Prior to becoming a Christian, I did not know where the phrase “doubting Thomas” came from. It was only four years ago that I first heard in church the relevant passage, which is John 20:24-29. The Apostle Thomas was absent when Jesus first appeared to His disciples after the resurrection. When the others told Thomas what had happened, he refused to accept it and insisted that he wouldn’t believe until he saw Jesus and felt the wounds from the crucifixion with his hands. Eight days later Jesus appeared and satisfied those demands; from that point onward, Thomas believed.
The rest of the life of Thomas is not recorded in the Bible but there are fascinating clues. Tradition has it that after spending a few years founding the Jerusalem church, the apostles went there separate ways, following the commission of Jesus to spread the gospel everywhere. Some of the stories are probably apocryphal, such as the tales of Matthew visiting Ethiopia, Andrew going to Britain and Scotland, and Simon the Zealot crossing much of Africa. Others are more believable, such as the idea that James brought the gospel to Spain before being martyred. In the case of Thomas, all the evidence points to him heading eastward from Palestine, crossing the Middle East on foot and finally reaching India.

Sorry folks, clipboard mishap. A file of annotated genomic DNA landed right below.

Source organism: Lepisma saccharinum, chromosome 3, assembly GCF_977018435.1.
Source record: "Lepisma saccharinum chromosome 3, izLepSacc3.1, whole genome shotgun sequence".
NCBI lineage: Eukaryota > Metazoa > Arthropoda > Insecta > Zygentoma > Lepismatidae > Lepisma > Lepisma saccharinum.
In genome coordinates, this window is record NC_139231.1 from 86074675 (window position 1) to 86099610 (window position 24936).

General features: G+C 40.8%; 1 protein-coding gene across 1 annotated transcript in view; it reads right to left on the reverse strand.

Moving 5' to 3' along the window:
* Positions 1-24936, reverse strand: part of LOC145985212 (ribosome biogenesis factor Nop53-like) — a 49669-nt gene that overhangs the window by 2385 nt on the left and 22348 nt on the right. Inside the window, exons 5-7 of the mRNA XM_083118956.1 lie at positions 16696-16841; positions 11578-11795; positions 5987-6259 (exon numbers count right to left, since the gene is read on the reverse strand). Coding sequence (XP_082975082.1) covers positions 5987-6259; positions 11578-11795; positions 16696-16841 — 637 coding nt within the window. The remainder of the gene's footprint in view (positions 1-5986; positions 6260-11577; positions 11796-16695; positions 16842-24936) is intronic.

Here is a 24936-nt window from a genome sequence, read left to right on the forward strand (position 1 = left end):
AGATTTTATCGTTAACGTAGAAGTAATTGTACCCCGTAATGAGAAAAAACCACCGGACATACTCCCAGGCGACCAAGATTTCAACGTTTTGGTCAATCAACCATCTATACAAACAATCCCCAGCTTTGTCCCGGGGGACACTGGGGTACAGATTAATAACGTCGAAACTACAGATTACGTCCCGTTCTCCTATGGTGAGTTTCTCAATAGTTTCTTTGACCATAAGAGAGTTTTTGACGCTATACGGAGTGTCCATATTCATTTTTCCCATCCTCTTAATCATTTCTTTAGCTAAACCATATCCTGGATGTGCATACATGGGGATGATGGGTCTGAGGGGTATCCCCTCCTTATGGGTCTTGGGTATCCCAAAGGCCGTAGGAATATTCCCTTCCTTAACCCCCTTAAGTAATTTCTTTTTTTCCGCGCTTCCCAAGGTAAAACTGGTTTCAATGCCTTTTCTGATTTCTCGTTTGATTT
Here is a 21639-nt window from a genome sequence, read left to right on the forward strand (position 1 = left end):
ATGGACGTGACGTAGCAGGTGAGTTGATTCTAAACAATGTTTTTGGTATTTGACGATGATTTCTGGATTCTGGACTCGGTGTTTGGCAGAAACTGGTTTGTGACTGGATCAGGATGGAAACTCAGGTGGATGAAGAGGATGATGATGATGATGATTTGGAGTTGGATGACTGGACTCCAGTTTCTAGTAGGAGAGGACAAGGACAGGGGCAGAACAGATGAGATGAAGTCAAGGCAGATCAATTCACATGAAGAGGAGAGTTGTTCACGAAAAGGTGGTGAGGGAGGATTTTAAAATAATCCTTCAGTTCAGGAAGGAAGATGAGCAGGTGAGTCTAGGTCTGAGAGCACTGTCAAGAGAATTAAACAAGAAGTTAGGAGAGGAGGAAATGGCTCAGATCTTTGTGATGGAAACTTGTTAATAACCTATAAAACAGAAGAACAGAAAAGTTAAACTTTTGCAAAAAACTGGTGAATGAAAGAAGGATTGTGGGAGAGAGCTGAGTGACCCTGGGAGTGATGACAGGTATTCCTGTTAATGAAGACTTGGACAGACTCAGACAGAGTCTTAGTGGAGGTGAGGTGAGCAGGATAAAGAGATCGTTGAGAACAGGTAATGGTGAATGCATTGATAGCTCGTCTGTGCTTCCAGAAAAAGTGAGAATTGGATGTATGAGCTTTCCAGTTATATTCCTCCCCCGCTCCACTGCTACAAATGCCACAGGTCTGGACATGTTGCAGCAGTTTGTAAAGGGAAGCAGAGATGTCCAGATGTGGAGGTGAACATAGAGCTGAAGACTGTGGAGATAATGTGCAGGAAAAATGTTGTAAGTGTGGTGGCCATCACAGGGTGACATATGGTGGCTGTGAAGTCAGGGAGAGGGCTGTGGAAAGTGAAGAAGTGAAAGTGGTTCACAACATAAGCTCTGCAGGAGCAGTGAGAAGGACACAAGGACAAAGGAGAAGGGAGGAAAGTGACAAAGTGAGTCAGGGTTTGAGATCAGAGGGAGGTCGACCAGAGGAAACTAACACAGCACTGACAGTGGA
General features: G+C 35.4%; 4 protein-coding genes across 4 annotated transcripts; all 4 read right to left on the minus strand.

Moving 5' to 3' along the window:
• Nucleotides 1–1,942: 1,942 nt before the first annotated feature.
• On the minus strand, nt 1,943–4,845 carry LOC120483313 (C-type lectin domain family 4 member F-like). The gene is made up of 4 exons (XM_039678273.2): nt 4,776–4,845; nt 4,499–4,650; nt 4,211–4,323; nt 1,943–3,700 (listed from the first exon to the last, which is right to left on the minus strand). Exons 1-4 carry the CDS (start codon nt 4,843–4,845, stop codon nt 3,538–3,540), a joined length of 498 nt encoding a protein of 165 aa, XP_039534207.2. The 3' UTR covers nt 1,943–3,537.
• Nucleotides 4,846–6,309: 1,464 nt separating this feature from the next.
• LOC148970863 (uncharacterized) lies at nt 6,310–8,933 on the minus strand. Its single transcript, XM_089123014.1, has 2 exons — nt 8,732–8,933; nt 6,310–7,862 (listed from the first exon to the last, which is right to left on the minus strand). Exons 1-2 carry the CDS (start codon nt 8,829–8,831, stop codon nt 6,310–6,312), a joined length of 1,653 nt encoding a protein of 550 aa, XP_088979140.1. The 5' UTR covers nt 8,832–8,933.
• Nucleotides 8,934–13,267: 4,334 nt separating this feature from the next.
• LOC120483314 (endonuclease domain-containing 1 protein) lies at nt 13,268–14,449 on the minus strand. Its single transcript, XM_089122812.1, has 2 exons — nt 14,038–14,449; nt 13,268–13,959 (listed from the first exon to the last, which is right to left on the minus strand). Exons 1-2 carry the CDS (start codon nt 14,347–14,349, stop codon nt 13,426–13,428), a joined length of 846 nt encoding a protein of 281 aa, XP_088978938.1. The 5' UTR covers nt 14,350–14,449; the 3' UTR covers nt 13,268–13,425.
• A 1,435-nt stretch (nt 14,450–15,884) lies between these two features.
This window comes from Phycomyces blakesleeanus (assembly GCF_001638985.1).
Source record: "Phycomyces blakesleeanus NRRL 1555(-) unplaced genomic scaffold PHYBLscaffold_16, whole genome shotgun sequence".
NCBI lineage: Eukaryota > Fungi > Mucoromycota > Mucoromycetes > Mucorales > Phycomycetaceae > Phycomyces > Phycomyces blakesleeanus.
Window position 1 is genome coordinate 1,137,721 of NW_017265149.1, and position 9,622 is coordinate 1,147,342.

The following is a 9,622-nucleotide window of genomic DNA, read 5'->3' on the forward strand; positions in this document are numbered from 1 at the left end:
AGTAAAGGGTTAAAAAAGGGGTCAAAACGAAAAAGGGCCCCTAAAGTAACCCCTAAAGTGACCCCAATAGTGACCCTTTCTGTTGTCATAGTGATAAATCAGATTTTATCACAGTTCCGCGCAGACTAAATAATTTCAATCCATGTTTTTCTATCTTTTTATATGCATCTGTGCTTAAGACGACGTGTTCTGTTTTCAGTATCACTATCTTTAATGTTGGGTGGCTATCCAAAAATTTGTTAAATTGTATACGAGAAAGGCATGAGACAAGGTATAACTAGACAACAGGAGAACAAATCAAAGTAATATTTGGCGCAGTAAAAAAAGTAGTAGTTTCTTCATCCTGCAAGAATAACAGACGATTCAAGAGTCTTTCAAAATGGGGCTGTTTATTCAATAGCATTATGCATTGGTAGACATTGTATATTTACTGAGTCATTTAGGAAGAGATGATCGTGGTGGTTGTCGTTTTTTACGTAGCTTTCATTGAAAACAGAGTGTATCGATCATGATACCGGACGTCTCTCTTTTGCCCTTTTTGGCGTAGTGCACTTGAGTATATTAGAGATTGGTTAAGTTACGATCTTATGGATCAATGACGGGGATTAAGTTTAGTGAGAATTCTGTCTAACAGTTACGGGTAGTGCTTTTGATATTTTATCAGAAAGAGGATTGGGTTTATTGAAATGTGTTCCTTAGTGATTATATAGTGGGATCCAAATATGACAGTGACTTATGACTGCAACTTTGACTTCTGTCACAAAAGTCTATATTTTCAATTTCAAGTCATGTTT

As always, some dismiss the claim as nonsense and complain about a paucity of historical evidence. Indeed, we might say that they are doubting Thomases concerning doubting Thomas. However, by the standards of ancient history the evidence for Thomas visiting India seem strong. We have a work about Thomas’s adventures, called the Acts of Thomas, dating to about the year 200 A.D. After that several church fathers mentioned the fact and it seems to have become a standard part of church tradition. In contrast to that, information about the wanderings of the other apostles mostly comes from several centuries later. In addition to being early the evidence for Thomas visiting India is consistent; no source reports him traveling to anywhere else. Some will claim that the Acts of Thomas is itself nonsense and that later references were probably based on that. However, some tantalizing, if tentative, evidence has been provided from archaeology. Coins and other inscriptions testifying to the existence of King Gondopharses, a major character in the Acts, have been founding northwestern India. Evidence from architecture shows that there was active trade between India and the Roman Empire and even Jewish communities dotting the Indian coast in the first century. A surviving church in Kerala, India, believes by tradition that it was founded by Thomas, as do several churches in the Middle East.
In the end, though the evidence leans towards the tradition being genuine, we’ll probably never know the details of his journey. We can, however, take comfort in the prayer of Saint Thomas:
Almighty and everliving God, who strengthened your apostle Thomas With sure and certain faith in your Son’s resurrection: Grant us so perfectly and without doubt to believe in Jesus Christ, our Lord and our God, that our faith may never be found wanting in your sight; through him who lives and reigns with you and the Holy Spirit, one God, now and for ever.